15. 15. 1 • ‘Number Needed to Offend’ (Stone et al BMJ 2002) • Looking at patients perceptions of terminology around functional neurological symptoms • Descending ‘offence score’: • Symptoms all in the mind • Hysterical weakness • Psychosomatic weakness • Medically unexplained weakness • Stress related weakness • Chronic fatigue • Functional weakness TERMINOLOGY
  16. 16. 1 • >6 months of somatic symptoms which • impair function or are distressing • with excessive and disproportionate thoughts, feelings and behaviours towards those symptoms. • Criticised as being too broad, bringing millions of people into a ‘mental disorder’ • Removes need for symptoms to be unexplained • ie could be disproportionate reaction to a medical condition DSM5: Somatic Symptom Disorder
  17. 17. 1 Functional neurological symptoms: no pathology – dissociative phenomenon COPD plus anxiety Back pain Physical pathology Psychosocial factors Functional Abdo pain
  18. 18. 1 • An individual with some level of • Physical vulnerability • Difficulty in identifying feelings, seeking attachment etc • A system which medicalises, sending strong messages • Investigations, treatments, labels… • and then attempts to discharge them • Repeated, emotionally charged, dissatisfying encounters Functional symptoms:a BIOPSYCHOSOCIAL phenomenon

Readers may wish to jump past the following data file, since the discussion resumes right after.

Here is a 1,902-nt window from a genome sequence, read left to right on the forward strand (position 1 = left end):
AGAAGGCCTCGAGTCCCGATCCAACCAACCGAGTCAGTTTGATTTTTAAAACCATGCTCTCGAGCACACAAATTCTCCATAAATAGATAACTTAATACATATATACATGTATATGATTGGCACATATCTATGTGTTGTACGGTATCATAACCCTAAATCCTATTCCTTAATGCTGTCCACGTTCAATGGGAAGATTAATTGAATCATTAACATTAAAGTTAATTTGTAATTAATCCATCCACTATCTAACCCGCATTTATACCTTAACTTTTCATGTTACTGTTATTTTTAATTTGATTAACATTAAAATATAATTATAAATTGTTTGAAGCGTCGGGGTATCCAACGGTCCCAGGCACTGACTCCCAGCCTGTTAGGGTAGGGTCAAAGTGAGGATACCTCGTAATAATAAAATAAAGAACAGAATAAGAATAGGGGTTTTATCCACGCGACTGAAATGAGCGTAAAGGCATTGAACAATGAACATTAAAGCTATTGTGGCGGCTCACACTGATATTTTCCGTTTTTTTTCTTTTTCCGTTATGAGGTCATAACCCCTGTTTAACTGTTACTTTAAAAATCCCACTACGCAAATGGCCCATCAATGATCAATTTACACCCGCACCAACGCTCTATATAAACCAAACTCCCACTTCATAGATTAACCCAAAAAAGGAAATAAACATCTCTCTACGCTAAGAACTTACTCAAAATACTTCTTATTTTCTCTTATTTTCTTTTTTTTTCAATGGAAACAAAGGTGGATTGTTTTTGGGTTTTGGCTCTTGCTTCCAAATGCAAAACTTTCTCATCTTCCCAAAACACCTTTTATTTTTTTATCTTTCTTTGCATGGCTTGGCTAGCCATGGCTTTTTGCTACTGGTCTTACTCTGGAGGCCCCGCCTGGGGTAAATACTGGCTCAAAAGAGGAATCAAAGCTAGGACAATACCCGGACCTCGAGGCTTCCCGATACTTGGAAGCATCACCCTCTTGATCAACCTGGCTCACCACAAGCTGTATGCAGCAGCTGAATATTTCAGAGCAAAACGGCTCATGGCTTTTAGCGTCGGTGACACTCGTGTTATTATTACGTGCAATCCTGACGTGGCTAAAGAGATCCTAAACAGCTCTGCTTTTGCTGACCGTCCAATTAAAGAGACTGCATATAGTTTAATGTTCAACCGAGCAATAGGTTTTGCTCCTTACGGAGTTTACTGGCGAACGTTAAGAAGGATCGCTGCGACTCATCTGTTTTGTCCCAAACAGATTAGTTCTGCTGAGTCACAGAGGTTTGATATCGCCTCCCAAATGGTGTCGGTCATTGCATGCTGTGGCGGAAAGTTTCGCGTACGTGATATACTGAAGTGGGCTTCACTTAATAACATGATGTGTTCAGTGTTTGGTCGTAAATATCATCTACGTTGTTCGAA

19. 19. 1 • ‘Predictive coding’ and ‘the Bayesian brain’ • Karl Friston: The Free Energy Principle: A Unified Brain Theory. Nature Reviews Neuroscience 2010 • Abnormal health beliefs, fearful appraisal of sensations, paying attention to symptoms, putting value on symptoms etc • Amplifies otherwise inocuous sensations A Neuropsychological Model for Functional Symptoms
  20. 20. 1 Role of functional pain in the opiate crisis • Opiates are excellent for acute pain • Ineffective for chronic pain (and harmful) • Chronic pain clearly has a powerful psychological component (which opiates may partially ameliorate) • In the absence of underlying peripheral pathology, can be thought of as a ‘functional syndrome’ • Chronic opiate prescriptions should be avoided in this group!!
  21. 21. 1 Frequent Attenders with Medically Unexplained Symptoms (FAMUS) project at RBH • A non-randomised controlled trial • 25 patients recruited via Frequent Attenders meeting (functional abdo pain, back pain, chest pain…) • 25 patients recruited for control group from Poole Hospital